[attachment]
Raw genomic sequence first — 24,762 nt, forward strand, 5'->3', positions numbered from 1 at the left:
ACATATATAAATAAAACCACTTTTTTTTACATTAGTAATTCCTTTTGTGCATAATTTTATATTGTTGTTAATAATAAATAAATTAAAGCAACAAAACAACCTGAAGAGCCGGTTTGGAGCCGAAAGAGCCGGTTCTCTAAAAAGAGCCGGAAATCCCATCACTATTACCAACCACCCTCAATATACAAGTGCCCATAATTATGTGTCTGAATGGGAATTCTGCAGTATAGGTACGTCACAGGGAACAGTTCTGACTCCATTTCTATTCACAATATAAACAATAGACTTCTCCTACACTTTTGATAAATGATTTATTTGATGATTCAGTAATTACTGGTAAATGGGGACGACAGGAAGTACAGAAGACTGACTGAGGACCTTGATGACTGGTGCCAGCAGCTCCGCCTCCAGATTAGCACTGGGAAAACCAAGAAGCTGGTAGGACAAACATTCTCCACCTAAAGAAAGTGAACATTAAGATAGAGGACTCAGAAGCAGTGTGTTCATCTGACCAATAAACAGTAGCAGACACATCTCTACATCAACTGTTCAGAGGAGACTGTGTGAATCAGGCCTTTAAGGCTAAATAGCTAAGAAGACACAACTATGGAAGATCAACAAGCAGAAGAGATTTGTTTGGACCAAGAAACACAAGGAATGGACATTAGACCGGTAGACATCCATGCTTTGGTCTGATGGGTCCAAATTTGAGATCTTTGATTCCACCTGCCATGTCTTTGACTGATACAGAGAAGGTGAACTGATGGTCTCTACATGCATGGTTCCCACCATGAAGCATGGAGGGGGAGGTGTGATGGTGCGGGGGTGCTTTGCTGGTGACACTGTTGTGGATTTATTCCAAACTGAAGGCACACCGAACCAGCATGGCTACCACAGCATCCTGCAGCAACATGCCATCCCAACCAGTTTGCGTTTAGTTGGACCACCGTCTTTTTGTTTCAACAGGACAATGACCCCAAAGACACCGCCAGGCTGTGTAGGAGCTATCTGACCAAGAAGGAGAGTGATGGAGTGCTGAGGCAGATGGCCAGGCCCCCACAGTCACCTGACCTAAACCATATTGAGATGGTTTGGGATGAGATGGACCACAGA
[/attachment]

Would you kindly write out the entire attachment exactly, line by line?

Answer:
Raw genomic sequence first — 24,762 nt, forward strand, 5'->3', positions numbered from 1 at the left:
ACATATATAAATAAAACCACTTTTTTTTACATTAGTAATTCCTTTTGTGCATAATTTTATATTGTTGTTAATAATAAATAAATTAAAGCAACAAAACAACCTGAAGAGCCGGTTTGGAGCCGAAAGAGCCGGTTCTCTAAAAAGAGCCGGAAATCCCATCACTATTACCAACCACCCTCAATATACAAGTGCCCATAATTATGTGTCTGAATGGGAATTCTGCAGTATAGGTACGTCACAGGGAACAGTTCTGACTCCATTTCTATTCACAATATAAACAATAGACTTCTCCTACACTTTTGATAAATGATTTATTTGATGATTCAGTAATTACTGGTAAATGGGGACGACAGGAAGTACAGAAGACTGACTGAGGACCTTGATGACTGGTGCCAGCAGCTCCGCCTCCAGATTAGCACTGGGAAAACCAAGAAGCTGGTAGGACAAACATTCTCCACCTAAAGAAAGTGAACATTAAGATAGAGGACTCAGAAGCAGTGTGTTCATCTGACCAATAAACAGTAGCAGACACATCTCTACATCAACTGTTCAGAGGAGACTGTGTGAATCAGGCCTTTAAGGCTAAATAGCTAAGAAGACACAACTATGGAAGATCAACAAGCAGAAGAGATTTGTTTGGACCAAGAAACACAAGGAATGGACATTAGACCGGTAGACATCCATGCTTTGGTCTGATGGGTCCAAATTTGAGATCTTTGATTCCACCTGCCATGTCTTTGACTGATACAGAGAAGGTGAACTGATGGTCTCTACATGCATGGTTCCCACCATGAAGCATGGAGGGGGAGGTGTGATGGTGCGGGGGTGCTTTGCTGGTGACACTGTTGTGGATTTATTCCAAACTGAAGGCACACCGAACCAGCATGGCTACCACAGCATCCTGCAGCAACATGCCATCCCAACCAGTTTGCGTTTAGTTGGACCACCGTCTTTTTGTTTCAACAGGACAATGACCCCAAAGACACCGCCAGGCTGTGTAGGAGCTATCTGACCAAGAAGGAGAGTGATGGAGTGCTGAGGCAGATGGCCAGGCCCCCACAGTCACCTGACCTAAACCATATTGAGATGGTTTGGGATGAGATGGACCACAGA